Rory Muhammad will start Nov. 10.
By James Irwin
The George Washington University has hired a new director and Title IX coordinator to serve in the Office of the Vice Provost for Diversity and Inclusion.
Rory Muhammad, who currently serves as Title IX coordinator at George Mason University and spent nine years at Mason’s Office of Equality and Diversity Services, will oversee a range of policies, procedures and programs at GW to help prevent sexual assault, support survivors and investigate incidents of compliance.
Mr. Muhammad begins in his new job on Nov. 10.
“Rory’s depth of experience with Title IX matters, training skills and his background working on a college campus made him an ideal choice,” said Terri Harris Reed, vice provost for diversity and inclusion. “He has demonstrated success while working on a range of issues, including supporting survivors and creating fair and transparent complaint processes. He also is open to including students in the design and delivery of outreach and education programs and understands the important role faculty can play in raising awareness and getting survivors the support they need.”
In addition to serving as the primary point of contact for designing and implementing activities such as bystander and diversity dialogue programs, Mr. Muhammad will work with a new GW committee on sexual assault and response. Invitation letters to join that committee were mailed out from the provost’s office this week.
“I have met a group of highly committed professionals and students whose goal it is to enhance the George Washington learning, working and living environment,” Mr. Muhammad said. “Title IX compliance in higher education has received a high level of attention across the country. This attention is deserved since providing a safe and respectful community that addresses all issues of sexual misconduct and sexual assault should be important on all campuses and in all communities.”
The Title IX position was one of two in-progress candidate searches in the Office of the Vice Provost for Diversity and Inclusion. The University currently is conducting a search for an assistant director of sexual assault prevention and response.
“That position will be an advocate for survivors and play a critical role in our outreach, education and other prevention efforts,” Dr. Reed said.
The two positions, along with other members of the diversity and inclusion staff, will partner with the Division of Student Affairs, coordinator of victim services and student organizations to design and implement prevention programs.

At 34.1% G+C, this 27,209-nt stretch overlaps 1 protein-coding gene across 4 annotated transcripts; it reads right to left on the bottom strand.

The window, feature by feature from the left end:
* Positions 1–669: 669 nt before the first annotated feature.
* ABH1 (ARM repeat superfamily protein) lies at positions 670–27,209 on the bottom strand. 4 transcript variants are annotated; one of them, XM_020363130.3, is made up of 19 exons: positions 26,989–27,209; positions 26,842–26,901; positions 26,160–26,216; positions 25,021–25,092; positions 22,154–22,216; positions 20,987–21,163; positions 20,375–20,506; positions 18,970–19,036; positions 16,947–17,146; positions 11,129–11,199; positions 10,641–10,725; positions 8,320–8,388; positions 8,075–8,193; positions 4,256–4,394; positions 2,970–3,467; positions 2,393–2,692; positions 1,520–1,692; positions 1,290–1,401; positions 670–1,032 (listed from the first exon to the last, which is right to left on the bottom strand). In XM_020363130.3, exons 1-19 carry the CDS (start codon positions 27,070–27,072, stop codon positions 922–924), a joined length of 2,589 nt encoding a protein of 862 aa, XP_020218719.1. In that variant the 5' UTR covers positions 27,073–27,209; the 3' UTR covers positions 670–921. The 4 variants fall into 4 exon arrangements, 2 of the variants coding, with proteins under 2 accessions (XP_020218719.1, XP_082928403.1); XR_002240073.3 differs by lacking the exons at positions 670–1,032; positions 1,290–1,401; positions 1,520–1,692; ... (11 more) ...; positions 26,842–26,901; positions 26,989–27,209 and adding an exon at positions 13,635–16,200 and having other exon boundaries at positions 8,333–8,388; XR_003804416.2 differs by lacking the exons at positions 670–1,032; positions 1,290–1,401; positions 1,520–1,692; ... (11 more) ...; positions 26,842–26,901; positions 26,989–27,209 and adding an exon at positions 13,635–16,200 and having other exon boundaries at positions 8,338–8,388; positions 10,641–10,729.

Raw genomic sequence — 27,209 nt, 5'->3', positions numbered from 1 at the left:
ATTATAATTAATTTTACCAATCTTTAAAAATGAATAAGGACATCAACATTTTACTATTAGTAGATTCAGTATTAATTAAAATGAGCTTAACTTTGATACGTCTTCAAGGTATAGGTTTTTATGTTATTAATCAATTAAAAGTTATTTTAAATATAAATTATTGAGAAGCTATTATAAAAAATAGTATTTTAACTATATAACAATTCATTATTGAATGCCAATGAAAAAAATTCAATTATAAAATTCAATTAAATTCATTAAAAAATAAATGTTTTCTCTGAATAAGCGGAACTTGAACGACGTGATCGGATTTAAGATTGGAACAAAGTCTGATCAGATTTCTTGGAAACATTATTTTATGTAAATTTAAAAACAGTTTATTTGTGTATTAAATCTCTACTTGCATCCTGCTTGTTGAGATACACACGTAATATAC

Sexual assault prevention resources, including bystander intervention training, trauma services and events and programs that raise awareness of methods to curb sexual violence, are available throughout campus. The university's website, Haven, provides a central location where visitors can find information about harassment and abuse, what to do if they are witnesses or victims and how to report incidents confidentially. Members of the GW community also can request meetings and presentations tailored to specific departments or groups. The University Counseling Center features a trauma services coordinator to help support students who are survivors of sexual assault. The sexual assault response crisis team (SARC) responds 24/7 to help victims of sexual assault.
In September, GW President Steven Knapp joined President Barack Obama, Vice President Joe Biden and students at the White House for the launch of a public awareness campaign about sexual assault. Earlier in the summer, experts at Wise Results, LLC, were retained on a short-term basis, to assist Dr. Reed in the review of current policies and training materials in light of recently issued legislation, guidance and recommendations—including those suggested by student leaders and advocates regarding sexual assault resources available to the campus community.
The university updated its Sexual Harassment and Sexual Violence Policy and Procedures last fall. The document informs members of the university community about sexual harassment, including sexual violence, and provides guidelines for what they can do if they encounter or observe it in connection with any university program or activity.